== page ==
To Nathan Rice
N Y. May 13. 1800
I have received your letter of the second instant explaining the causes of the delay in forwarding pay and muster rolls, and rely on your exertions to produce greater regularity in future. When the articles happen not to be in the possession of the officers who are to make the returns it is proper that they should procure the necessary information without delay by applying to those in whose possession the articles may be.
I have received your letter of the fifth instant. The strong probability of a speedy disbandment of the additional regiments which is indicated by certain proceedings of Congress1 does not permit me to authorize an issue of Clothing before the year has expired without the sanction of the S of War. I have written to him on the subject.2 When he replies I will inform you of his decision.
The resignation of Dr. Hubbard is accepted.3 You will inform him accordingly.
Df, in the handwriting of Thomas Y. How, Hamilton Papers, Library of Congress.
1. Congress had been debating a measure that was passed on May 14, 1800, as “An Act supplementary to the act to suspend part of an act, intituled ‘An act to augment the Army of the United States, and for other purposes’” (2 Stat. description begins The Public Statutes at Large of the United States of America, I (Boston, 1845); II (Boston, 1850). description ends 85–86).
Section 1 of this act reads: “That it shall be lawful for the President of the United States to suspend any further military appointments, under the act to augment the army of the United States, and for other purposes; and under the ninth section of the act for the better organizing of the troops of the United States, and for other purposes; according to his discretion, having reference to economy and the good of the service.”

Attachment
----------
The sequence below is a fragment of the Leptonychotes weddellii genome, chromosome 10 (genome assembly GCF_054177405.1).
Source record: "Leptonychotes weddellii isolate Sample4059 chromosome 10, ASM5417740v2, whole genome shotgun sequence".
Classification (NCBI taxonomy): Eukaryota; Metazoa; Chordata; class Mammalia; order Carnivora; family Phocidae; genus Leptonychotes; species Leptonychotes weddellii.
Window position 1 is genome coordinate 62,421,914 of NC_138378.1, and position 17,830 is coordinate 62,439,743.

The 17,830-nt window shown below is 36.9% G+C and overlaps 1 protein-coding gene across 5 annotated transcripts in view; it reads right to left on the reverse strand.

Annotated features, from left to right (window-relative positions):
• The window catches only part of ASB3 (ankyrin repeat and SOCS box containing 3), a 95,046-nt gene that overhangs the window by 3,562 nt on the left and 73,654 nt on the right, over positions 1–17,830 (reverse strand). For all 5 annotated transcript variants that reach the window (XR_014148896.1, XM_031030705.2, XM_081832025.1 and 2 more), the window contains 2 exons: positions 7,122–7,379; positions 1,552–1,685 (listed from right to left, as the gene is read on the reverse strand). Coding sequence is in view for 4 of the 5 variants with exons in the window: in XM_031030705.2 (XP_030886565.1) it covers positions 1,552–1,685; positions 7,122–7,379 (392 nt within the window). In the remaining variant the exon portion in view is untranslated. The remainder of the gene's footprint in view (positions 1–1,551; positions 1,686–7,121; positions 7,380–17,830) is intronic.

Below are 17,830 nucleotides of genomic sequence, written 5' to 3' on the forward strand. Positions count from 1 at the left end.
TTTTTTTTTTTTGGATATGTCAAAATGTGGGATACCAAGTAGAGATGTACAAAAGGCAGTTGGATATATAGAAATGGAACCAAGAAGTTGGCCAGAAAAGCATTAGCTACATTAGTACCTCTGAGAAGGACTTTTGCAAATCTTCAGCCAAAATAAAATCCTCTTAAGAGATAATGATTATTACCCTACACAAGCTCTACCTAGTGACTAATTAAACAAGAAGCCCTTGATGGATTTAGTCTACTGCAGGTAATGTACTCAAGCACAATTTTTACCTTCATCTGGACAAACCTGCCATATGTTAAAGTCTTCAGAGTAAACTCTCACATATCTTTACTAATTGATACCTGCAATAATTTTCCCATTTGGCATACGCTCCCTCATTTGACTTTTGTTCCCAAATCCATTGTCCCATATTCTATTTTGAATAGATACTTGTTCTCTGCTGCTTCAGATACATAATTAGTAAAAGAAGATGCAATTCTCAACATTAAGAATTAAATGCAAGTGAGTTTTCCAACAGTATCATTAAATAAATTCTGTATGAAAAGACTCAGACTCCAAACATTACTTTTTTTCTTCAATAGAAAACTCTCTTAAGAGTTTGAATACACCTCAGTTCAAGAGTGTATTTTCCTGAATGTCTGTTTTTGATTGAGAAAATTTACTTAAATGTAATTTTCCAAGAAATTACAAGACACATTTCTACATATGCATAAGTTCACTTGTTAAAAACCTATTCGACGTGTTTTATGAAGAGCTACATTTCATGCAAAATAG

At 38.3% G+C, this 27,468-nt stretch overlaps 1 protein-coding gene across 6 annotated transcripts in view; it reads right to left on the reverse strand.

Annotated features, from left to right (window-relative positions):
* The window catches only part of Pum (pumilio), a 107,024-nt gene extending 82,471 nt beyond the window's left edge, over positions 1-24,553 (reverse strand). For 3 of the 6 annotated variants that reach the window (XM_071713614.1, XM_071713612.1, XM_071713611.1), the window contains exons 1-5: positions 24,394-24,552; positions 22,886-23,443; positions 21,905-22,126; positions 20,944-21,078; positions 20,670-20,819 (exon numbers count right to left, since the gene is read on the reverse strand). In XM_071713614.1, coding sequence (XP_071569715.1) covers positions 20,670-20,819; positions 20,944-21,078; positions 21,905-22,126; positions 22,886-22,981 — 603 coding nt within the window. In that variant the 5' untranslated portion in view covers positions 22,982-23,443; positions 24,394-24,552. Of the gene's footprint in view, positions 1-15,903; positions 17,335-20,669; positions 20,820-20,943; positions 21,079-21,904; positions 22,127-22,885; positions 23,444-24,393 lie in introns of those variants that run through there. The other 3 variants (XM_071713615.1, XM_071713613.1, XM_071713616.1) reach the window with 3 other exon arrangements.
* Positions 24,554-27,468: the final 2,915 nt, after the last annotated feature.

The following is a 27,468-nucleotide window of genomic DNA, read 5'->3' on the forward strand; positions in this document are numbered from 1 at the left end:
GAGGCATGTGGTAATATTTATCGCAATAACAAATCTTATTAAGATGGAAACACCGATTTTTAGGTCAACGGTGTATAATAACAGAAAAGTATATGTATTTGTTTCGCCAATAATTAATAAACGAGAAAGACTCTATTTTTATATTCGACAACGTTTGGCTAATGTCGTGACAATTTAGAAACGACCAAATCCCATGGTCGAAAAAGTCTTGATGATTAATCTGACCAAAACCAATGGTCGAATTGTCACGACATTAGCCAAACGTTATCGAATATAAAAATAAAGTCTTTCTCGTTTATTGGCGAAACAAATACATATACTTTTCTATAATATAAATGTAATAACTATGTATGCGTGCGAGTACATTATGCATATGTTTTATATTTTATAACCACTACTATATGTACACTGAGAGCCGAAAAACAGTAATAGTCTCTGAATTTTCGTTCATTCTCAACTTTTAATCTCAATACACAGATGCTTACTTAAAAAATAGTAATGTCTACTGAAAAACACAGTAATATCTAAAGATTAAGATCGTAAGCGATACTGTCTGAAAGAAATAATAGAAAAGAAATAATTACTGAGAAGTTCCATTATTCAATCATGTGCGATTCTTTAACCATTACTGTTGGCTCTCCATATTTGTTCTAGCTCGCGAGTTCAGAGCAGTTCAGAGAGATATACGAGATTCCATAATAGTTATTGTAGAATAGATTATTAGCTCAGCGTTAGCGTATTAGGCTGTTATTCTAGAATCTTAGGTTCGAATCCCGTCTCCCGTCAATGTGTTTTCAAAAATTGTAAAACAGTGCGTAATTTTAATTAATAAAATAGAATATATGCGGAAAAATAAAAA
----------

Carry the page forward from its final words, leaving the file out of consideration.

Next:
Section 2 of this act reads: “That the President of the United States shall be, and hereby is authorized and empowered to discharge, on or before the fifteenth day of June next, all such officers, non-commissioned officers and privates, as have heretofore been appointed, commissioned, or raised, under and by virtue of the said acts, or either of them, except the engineers, inspector of artillery, and inspector of fortifications. Provided always, that nothing in this act contained shall be construed to authorize any reduction of the first four regiments of infantry, the two regiments of artillerists and engineers, the two troops of light dragoons, or of the general and other staff, authorized by the several laws for the establishing and organizing of the aforesaid corps.”
Section 3 of this act reads: “That to each officer, non-commissioned officer and private, who shall be discharged from service by virtue of this act, there shall be allowed and paid, in addition to the pay and allowances to which they are now entitled by law, a sum of money equal to three months pay of such officer, non-commissioned officer and private respectively.”
For the action on this bill in the House of Representatives, see Annals of Congress description begins The Debates and Proceedings in the Congress of the United States; with an Appendix, Containing Important State Papers and Public Documents, and all the Laws of a Public Nature (Washington, 1834–1849). description ends , X, 691, 704, 713–16. For Senate action on this bill, see Annals of Congress description begins The Debates and Proceedings in the Congress of the United States; with an Appendix, Containing Important State Papers and Public Documents, and all the Laws of a Public Nature (Washington, 1834–1849). description ends , X, 149–50, 166, 169, 180, 182.
2. H to James McHenry, May 13, 1800 (listed in the appendix to this volume).
3. On June 5, 1799, McHenry wrote to H (in a letter listed in the appendix to Volume XXIII): “Dr. Oliver Hubbard has been appointed an additional Surgeon’s Mate, and directed to repair to Portland and place himself under the orders of Captain [Amos] Stoddard.” On May 3, 1800, H wrote to McHenry (in a letter listed in the appendix to this volume) that he was enclosing “a letter from Doctor Hubbard requesting that his resignation be accepted.” On May 5, 1800, McHenry wrote to H (in a letter listed in the appendix to this volume) that the President had accepted Hubbard’s resignation.